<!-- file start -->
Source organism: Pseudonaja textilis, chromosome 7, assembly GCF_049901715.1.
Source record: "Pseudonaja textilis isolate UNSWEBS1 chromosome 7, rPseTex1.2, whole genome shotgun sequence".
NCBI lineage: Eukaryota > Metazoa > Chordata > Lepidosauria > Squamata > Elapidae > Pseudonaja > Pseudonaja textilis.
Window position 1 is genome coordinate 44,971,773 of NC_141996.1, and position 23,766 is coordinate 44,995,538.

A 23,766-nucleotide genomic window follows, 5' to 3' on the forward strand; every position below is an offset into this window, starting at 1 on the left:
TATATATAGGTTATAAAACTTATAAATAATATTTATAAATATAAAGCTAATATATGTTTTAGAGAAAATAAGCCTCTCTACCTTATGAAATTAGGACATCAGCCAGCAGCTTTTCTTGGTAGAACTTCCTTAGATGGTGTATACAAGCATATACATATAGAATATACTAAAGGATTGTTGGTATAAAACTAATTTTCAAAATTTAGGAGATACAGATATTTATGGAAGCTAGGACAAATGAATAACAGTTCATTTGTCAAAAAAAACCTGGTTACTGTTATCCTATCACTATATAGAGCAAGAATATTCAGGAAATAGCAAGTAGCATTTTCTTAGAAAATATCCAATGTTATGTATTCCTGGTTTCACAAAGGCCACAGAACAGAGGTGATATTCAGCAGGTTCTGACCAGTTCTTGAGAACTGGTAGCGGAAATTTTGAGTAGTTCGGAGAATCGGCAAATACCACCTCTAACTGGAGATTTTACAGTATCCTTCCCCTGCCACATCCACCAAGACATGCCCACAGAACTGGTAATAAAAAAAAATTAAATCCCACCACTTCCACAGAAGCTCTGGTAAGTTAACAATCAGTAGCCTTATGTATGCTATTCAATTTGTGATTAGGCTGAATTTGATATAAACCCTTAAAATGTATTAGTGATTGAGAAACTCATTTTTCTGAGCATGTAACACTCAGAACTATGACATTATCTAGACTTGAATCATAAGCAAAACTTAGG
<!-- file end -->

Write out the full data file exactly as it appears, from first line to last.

Source organism: Pseudonaja textilis, chromosome 7, assembly GCF_049901715.1.
Source record: "Pseudonaja textilis isolate UNSWEBS1 chromosome 7, rPseTex1.2, whole genome shotgun sequence".
NCBI lineage: Eukaryota > Metazoa > Chordata > Lepidosauria > Squamata > Elapidae > Pseudonaja > Pseudonaja textilis.
Window position 1 is genome coordinate 44,971,773 of NC_141996.1, and position 23,766 is coordinate 44,995,538.

A 23,766-nucleotide genomic window follows, 5' to 3' on the forward strand; every position below is an offset into this window, starting at 1 on the left:
TATATATAGGTTATAAAACTTATAAATAATATTTATAAATATAAAGCTAATATATGTTTTAGAGAAAATAAGCCTCTCTACCTTATGAAATTAGGACATCAGCCAGCAGCTTTTCTTGGTAGAACTTCCTTAGATGGTGTATACAAGCATATACATATAGAATATACTAAAGGATTGTTGGTATAAAACTAATTTTCAAAATTTAGGAGATACAGATATTTATGGAAGCTAGGACAAATGAATAACAGTTCATTTGTCAAAAAAAACCTGGTTACTGTTATCCTATCACTATATAGAGCAAGAATATTCAGGAAATAGCAAGTAGCATTTTCTTAGAAAATATCCAATGTTATGTATTCCTGGTTTCACAAAGGCCACAGAACAGAGGTGATATTCAGCAGGTTCTGACCAGTTCTTGAGAACTGGTAGCGGAAATTTTGAGTAGTTCGGAGAATCGGCAAATACCACCTCTAACTGGAGATTTTACAGTATCCTTCCCCTGCCACATCCACCAAGACATGCCCACAGAACTGGTAATAAAAAAAAATTAAATCCCACCACTTCCACAGAAGCTCTGGTAAGTTAACAATCAGTAGCCTTATGTATGCTATTCAATTTGTGATTAGGCTGAATTTGATATAAACCCTTAAAATGTATTAGTGATTGAGAAACTCATTTTTCTGAGCATGTAACACTCAGAACTATGACATTATCTAGACTTGAATCATAAGCAAAACTTAGG